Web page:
Chapter 3 : Picking Up the Pieces

1888 Words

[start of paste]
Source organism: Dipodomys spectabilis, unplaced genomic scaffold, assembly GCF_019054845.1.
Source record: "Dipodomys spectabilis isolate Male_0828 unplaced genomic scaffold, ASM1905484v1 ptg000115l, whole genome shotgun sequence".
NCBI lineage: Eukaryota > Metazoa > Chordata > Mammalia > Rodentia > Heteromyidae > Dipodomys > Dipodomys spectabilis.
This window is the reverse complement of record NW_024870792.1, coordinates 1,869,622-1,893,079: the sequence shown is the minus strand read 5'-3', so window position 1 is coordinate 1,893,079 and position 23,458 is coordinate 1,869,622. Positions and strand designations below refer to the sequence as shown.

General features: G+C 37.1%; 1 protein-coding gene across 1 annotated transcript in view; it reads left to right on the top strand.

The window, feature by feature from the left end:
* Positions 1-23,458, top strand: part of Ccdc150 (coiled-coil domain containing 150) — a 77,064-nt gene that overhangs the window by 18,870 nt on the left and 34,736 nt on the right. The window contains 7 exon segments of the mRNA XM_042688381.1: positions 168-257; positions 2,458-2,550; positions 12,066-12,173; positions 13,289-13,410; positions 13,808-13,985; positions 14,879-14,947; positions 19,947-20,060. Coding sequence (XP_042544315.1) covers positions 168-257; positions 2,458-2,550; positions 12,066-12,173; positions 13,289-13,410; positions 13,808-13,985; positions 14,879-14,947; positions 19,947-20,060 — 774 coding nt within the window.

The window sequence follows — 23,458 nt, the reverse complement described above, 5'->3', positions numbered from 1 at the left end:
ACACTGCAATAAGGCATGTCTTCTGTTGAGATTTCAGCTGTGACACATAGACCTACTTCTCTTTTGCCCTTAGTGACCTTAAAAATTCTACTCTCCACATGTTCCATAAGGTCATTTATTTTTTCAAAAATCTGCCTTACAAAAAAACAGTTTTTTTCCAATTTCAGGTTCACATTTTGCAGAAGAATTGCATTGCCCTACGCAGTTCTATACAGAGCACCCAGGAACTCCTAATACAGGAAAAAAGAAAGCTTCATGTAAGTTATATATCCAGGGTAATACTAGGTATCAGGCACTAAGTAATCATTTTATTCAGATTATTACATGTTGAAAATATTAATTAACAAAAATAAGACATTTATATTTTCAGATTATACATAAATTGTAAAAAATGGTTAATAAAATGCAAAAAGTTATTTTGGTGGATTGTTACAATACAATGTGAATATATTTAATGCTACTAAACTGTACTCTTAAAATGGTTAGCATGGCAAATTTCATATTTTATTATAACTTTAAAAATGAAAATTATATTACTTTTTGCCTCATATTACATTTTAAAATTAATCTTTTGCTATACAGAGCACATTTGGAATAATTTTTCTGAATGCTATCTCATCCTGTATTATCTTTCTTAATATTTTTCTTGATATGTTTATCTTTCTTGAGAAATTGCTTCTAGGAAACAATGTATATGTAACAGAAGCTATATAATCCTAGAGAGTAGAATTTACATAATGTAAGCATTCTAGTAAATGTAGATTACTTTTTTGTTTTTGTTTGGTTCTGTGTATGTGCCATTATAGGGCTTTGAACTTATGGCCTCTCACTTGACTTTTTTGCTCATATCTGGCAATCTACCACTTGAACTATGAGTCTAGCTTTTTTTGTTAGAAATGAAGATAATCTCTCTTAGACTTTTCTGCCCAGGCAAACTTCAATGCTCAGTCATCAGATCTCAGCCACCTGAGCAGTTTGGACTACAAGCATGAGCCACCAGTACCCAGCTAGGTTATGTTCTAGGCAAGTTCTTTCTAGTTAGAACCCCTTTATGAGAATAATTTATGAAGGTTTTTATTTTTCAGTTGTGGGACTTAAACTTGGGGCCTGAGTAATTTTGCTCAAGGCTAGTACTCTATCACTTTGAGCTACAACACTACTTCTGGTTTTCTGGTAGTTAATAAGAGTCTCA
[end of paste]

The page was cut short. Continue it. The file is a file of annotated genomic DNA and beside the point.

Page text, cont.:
*Simone* “There you are, girl!" Crystal said cheerily as I walked into the office. “How did your showing go? I've been dying to hear all about it." What a fake b***h. “It was wonderful," I said with a fake grin plastered on my face. It was too early in the morning for this woman to get the best of me. I wasn't going to give in. “I'm so glad to hear that!" she responded with a snotty edge to her voice. “First showings are always so difficult for most people. No one would be surprised to hear that you completely f*cked it up." “No, it was fine," I said breezily, trying to hide my anxiety. I hated this situation so much. The house was gorgeous, and it could be perfect for Michael. And Michael was gorgeous, and he could be perfect for me. But my career was too important to risk for a man. Maybe that was a harsh way to look at it, but I knew I wouldn't have trouble finding someone when I was ready to settle down. Now was the time to prove myself professionally and worry about a man later. I just hoped I could convince Michael to see it that way. . . . “It was awful," I moaned to Mandy during our lunch break. Crystal was out showing a house, so I felt like I could talk freely without her judging me. Mandy patted my arm sympathetically. “It's okay, sweetie. I'm sure you must have been nervous. Did you tell him you were new? People are always sympathetic when they hear you're new." “I did great," I said defensively. The problem was not my showing skills. “He loved the house! He even told me where he would put all of his relatives when they came to visit." She pouted, a confused look crossing her face. “So what was the problem?" I sighed wearily and dropped my head in my hands. “He liked me," I complained. She looked at me in concern. “You and I have a very different idea of what 'awful' means," she deadpanned. “You don't understand," I said. “He liked me, liked me. He basically told me he would rather have s*x with me than buy a house from me." She dropped her fork and fixed me with a hard stare. “Were those his exact words? You have a tendency to hear what people aren't saying." Damn. She had a point. “Well, he asked me out," I started. “And I told him that I couldn't date him because he's my client. And he said he didn't have to be my client." She laughed at this. “He didn't fire you as his agent!" she said cheerily. “You're the one placing boundaries on this relationship. Sell him the house, then screw his brains out. You're hardly the first realtor to fall for her client." I rolled my eyes at her. She couldn't possibly understand. “Look, most of my life people have taken one look at me and said, 'Wow, she's pretty. That must be all she's good for.' For a long time, I believed them. That's why I became a model when I was a teenager." She nodded at me, knowing my backstory. “For years, I heard men and women tell me that I could coast on my good looks for a while, but one day I'd be old and saggy, and no one would hire me. But I knew I was worth more than that. I know I'm smart and talented and good with people. And now when people tell me how pretty I am, it almost feels like an insult. It's like they're saying, 'You're pretty, and that's all you'll ever be good for.'" This confession was exhausting for me. I'd felt like this for years, but it wasn't something I could complain about to many people. I probably sounded like a spoiled brat, but it really was a frustration. Ever since I was a child, I felt like I had to work twice as hard to make people take me seriously. Saying it out loud felt like moving a boulder off my chest. To her credit, Mandy gave me a sympathetic look. Rather than making fun of me for what I'd just confessed, she stood up and hugged me. “You are smart, and you are talented, and you are good with people," she said, emphasizing the things I'd just told her. “You are so much more than a pretty face, and I'm sorry that there are people out there who don't value you for who you are." She sat back in her chair and fixed me with a serious look. “However," she continued, “it sounds to me like Michael values those things about you too. Give him another chance. Show him another place and tell him that if he really likes you, he'll be patient and wait until you've closed the deal. And then you can… close the deal," she said, waggling her eyebrows. I briefly wondered how many times I would have to hear that double entendre. . . . My heart raced as I heard the line ringing. One tone. Two tones. Three tones. “Hello?" his velvet voice answered. God, even on the phone he was sexy. “Hi, Michael!" I rushed out. I felt like a spazz. I took a deep breath to collect myself. “I was wondering if you might be available to see another house tomorrow." He chuckled brightly, his deep voice doing something sinful to my nether regions. Focus, Simone. “I was worried I'd scared you off," he finally said. “I would love to tour another home with you." I breathed out a sigh of relief. Maybe Mandy was right, and I could salvage this sale after all. “I don't scare easy," I joked. God, was that flirty? s**t, how on earth was I supposed to be around this man without losing my mind? “Then I guess I'll have to work harder next time," he responded with humor in his voice. Yep, we were definitely flirting now. I maneuvered us into safer territory as I scheduled our walkthrough time and gave him the address. Then, I hung up so I wouldn't be tempted to ask him to meet me at my house and ravish me. That would definitely blur the lines between realtor and client. . . . I spent the rest of the day following up on leads and trying to schedule more viewings. Real estate seemed glamorous to a lot of people. They thought it was easy money with very little work, but they could not be more wrong. I got my real estate license after meeting Mandy. She saw something in me that I didn't see in myself. We'd gone out to dinner the night after we officially closed on my house, and she broached the subject. “You know, you would be really excellent at selling houses," she had said out of the blue as we sipped our celebratory margaritas. I remember rolling my eyes at her. “I think that cocktail is a little too strong," I'd responded. She laughed and waved me away. “Seriously! You have an eye for the spectacular. Half the time we've been looking for houses, it felt like you were the agent, and I was the client. You barely needed me at all!" I loved Mandy's encouragement, but it felt like a pipe dream. I'd been modeling for several years. I absolutely hated it, but the pay was great, and I didn't feel like I had any other skills. I scraped by in high school, more focused on my career than getting good grades. I didn't go to college, instead moving to LA and working my butt off. Sometimes literally. I didn't have the education or qualifications to do anything else, and I told her so. “Honey," she said seriously, “you don't give yourself enough credit. So what if you didn't go to college? Education is no indication of your abilities. It's just a tool. Plus, you don't need a degree to do this." I felt my heart race a little, though I wasn't sure if it was from her words or the alcohol. Was this something I could do? Could I be more? She spent the better part of six months helping me study for the licensing exam and getting me set up at my first firm, Alliance Real Estate. It was a larger firm that catered to more middle-class buyers. There wasn't anything wrong with that, and I loved the experience it afforded, but it didn't help me to afford the lifestyle I was after. Then, Mandy was able to convince Jake to hire me, and here we were. The only problem was, selling million-dollar mansions on Sunset Strip was a lot more intimidating than selling family homes in the suburbs. If I was ever going to earn my salt, I'd have to hustle hard to get clients. I felt bad enough that my only client was handed to me on a silver platter. I worried the other agents wouldn't take me seriously, or might even grow to dislike me, if that kept happening. Jake was also kind enough to provide a short list of leads. He told me every new hire got one, but I still suspected I was getting special attention because of my friendship with Mandy. I had to do the legwork and prove that I could get clients on my own and that I could close multi-million-dollar deals. Unfortunately, that required me to do several cold calls and try to sell myself as a real estate expert. I'd been talking to a lot of people's voice mailboxes when my phone rang. I was hopeful it was one of the leads calling me back, so I composed myself and answered in my most professional voice. “Hello, this is Simone Carter of the Owens Group. How can I help you find your dream home?" There was a slight pause on the other end of the line, and I worried my spiel had made the person on the other end hang up. Then a bright tenor voice responded, “Hi, Simone. My name is Rob Christianson, and I was referred to you by an employee of mine. You sold him a house last year, and he's thrilled with it. I'm in a slightly higher income bracket, and I was wondering if you ever show homes on the Strip." Everything about his speech sounded rushed and rehearsed. He sounded almost nervous, though I wasn't sure why. “Hi Rob, thank you so much for contacting me!" I tried to sound excited without the quiet desperation of desperately needing a sale. “I would love to show you some places. How's tomorrow?" I was thrilled with this development. It meant I'd made an impact on a former client, which was always the goal. More importantly, though, now I had someone new to show a home to. I only prayed he wasn't a gorgeous basketball player with a million-dollar smile. Because that would mean even more trouble.